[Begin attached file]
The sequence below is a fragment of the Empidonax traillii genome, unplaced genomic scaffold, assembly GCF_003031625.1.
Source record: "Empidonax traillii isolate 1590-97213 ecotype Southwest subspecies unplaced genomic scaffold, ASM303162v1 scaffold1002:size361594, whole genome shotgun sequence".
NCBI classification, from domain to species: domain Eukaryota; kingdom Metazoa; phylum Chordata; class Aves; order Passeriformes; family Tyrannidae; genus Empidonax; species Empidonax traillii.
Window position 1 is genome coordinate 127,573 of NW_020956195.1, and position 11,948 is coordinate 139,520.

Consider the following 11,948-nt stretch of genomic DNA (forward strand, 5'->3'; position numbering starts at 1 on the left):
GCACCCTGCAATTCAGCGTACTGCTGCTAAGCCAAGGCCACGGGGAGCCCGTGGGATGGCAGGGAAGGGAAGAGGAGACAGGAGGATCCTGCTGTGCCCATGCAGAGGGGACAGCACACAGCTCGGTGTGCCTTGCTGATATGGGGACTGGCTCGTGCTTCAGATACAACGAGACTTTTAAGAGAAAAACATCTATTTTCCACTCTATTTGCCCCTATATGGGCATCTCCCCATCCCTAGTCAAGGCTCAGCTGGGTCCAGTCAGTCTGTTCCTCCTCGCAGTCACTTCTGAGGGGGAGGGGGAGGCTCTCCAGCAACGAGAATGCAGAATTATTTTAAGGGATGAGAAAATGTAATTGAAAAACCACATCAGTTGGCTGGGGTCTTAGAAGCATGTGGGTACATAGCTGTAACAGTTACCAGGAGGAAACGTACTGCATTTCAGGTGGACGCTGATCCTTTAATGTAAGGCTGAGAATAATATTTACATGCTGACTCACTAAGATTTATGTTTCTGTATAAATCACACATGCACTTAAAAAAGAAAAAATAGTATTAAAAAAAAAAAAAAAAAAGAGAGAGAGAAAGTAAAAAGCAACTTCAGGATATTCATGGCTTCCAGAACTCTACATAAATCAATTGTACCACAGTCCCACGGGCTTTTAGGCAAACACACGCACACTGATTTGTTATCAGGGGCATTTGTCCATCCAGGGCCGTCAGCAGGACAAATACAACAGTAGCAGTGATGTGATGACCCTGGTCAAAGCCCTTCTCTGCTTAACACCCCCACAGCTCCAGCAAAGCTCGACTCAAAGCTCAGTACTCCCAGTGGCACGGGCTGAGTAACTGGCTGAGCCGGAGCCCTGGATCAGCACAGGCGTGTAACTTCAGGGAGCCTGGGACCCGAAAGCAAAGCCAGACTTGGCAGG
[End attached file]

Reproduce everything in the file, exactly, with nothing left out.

The sequence below is a fragment of the Empidonax traillii genome, unplaced genomic scaffold, assembly GCF_003031625.1.
Source record: "Empidonax traillii isolate 1590-97213 ecotype Southwest subspecies unplaced genomic scaffold, ASM303162v1 scaffold1002:size361594, whole genome shotgun sequence".
NCBI classification, from domain to species: domain Eukaryota; kingdom Metazoa; phylum Chordata; class Aves; order Passeriformes; family Tyrannidae; genus Empidonax; species Empidonax traillii.
Window position 1 is genome coordinate 127,573 of NW_020956195.1, and position 11,948 is coordinate 139,520.

Consider the following 11,948-nt stretch of genomic DNA (forward strand, 5'->3'; position numbering starts at 1 on the left):
GCACCCTGCAATTCAGCGTACTGCTGCTAAGCCAAGGCCACGGGGAGCCCGTGGGATGGCAGGGAAGGGAAGAGGAGACAGGAGGATCCTGCTGTGCCCATGCAGAGGGGACAGCACACAGCTCGGTGTGCCTTGCTGATATGGGGACTGGCTCGTGCTTCAGATACAACGAGACTTTTAAGAGAAAAACATCTATTTTCCACTCTATTTGCCCCTATATGGGCATCTCCCCATCCCTAGTCAAGGCTCAGCTGGGTCCAGTCAGTCTGTTCCTCCTCGCAGTCACTTCTGAGGGGGAGGGGGAGGCTCTCCAGCAACGAGAATGCAGAATTATTTTAAGGGATGAGAAAATGTAATTGAAAAACCACATCAGTTGGCTGGGGTCTTAGAAGCATGTGGGTACATAGCTGTAACAGTTACCAGGAGGAAACGTACTGCATTTCAGGTGGACGCTGATCCTTTAATGTAAGGCTGAGAATAATATTTACATGCTGACTCACTAAGATTTATGTTTCTGTATAAATCACACATGCACTTAAAAAAGAAAAAATAGTATTAAAAAAAAAAAAAAAAAAGAGAGAGAGAAAGTAAAAAGCAACTTCAGGATATTCATGGCTTCCAGAACTCTACATAAATCAATTGTACCACAGTCCCACGGGCTTTTAGGCAAACACACGCACACTGATTTGTTATCAGGGGCATTTGTCCATCCAGGGCCGTCAGCAGGACAAATACAACAGTAGCAGTGATGTGATGACCCTGGTCAAAGCCCTTCTCTGCTTAACACCCCCACAGCTCCAGCAAAGCTCGACTCAAAGCTCAGTACTCCCAGTGGCACGGGCTGAGTAACTGGCTGAGCCGGAGCCCTGGATCAGCACAGGCGTGTAACTTCAGGGAGCCTGGGACCCGAAAGCAAAGCCAGACTTGGCAGG